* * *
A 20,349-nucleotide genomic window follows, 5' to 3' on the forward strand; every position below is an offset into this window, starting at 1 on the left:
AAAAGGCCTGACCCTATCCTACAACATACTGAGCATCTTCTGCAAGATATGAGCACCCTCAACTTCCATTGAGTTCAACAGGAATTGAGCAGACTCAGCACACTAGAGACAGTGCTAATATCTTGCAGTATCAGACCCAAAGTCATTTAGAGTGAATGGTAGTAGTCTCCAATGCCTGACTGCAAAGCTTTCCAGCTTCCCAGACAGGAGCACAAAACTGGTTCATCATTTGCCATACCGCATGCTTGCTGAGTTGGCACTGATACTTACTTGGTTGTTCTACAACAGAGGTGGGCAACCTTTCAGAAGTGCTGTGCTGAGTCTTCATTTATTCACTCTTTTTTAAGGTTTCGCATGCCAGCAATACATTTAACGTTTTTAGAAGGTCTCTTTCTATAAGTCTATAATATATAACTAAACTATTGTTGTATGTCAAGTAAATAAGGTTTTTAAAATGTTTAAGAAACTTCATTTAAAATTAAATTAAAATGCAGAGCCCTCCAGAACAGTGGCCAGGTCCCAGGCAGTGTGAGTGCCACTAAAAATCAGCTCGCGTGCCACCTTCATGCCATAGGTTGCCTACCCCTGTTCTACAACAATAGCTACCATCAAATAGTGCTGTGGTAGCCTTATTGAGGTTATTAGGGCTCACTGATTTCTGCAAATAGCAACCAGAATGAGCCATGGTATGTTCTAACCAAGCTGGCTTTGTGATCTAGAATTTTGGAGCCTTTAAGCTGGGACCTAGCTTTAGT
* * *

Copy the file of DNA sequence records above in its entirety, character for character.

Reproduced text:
A 20,349-nucleotide genomic window follows, 5' to 3' on the forward strand; every position below is an offset into this window, starting at 1 on the left:
AAAAGGCCTGACCCTATCCTACAACATACTGAGCATCTTCTGCAAGATATGAGCACCCTCAACTTCCATTGAGTTCAACAGGAATTGAGCAGACTCAGCACACTAGAGACAGTGCTAATATCTTGCAGTATCAGACCCAAAGTCATTTAGAGTGAATGGTAGTAGTCTCCAATGCCTGACTGCAAAGCTTTCCAGCTTCCCAGACAGGAGCACAAAACTGGTTCATCATTTGCCATACCGCATGCTTGCTGAGTTGGCACTGATACTTACTTGGTTGTTCTACAACAGAGGTGGGCAACCTTTCAGAAGTGCTGTGCTGAGTCTTCATTTATTCACTCTTTTTTAAGGTTTCGCATGCCAGCAATACATTTAACGTTTTTAGAAGGTCTCTTTCTATAAGTCTATAATATATAACTAAACTATTGTTGTATGTCAAGTAAATAAGGTTTTTAAAATGTTTAAGAAACTTCATTTAAAATTAAATTAAAATGCAGAGCCCTCCAGAACAGTGGCCAGGTCCCAGGCAGTGTGAGTGCCACTAAAAATCAGCTCGCGTGCCACCTTCATGCCATAGGTTGCCTACCCCTGTTCTACAACAATAGCTACCATCAAATAGTGCTGTGGTAGCCTTATTGAGGTTATTAGGGCTCACTGATTTCTGCAAATAGCAACCAGAATGAGCCATGGTATGTTCTAACCAAGCTGGCTTTGTGATCTAGAATTTTGGAGCCTTTAAGCTGGGACCTAGCTTTAGT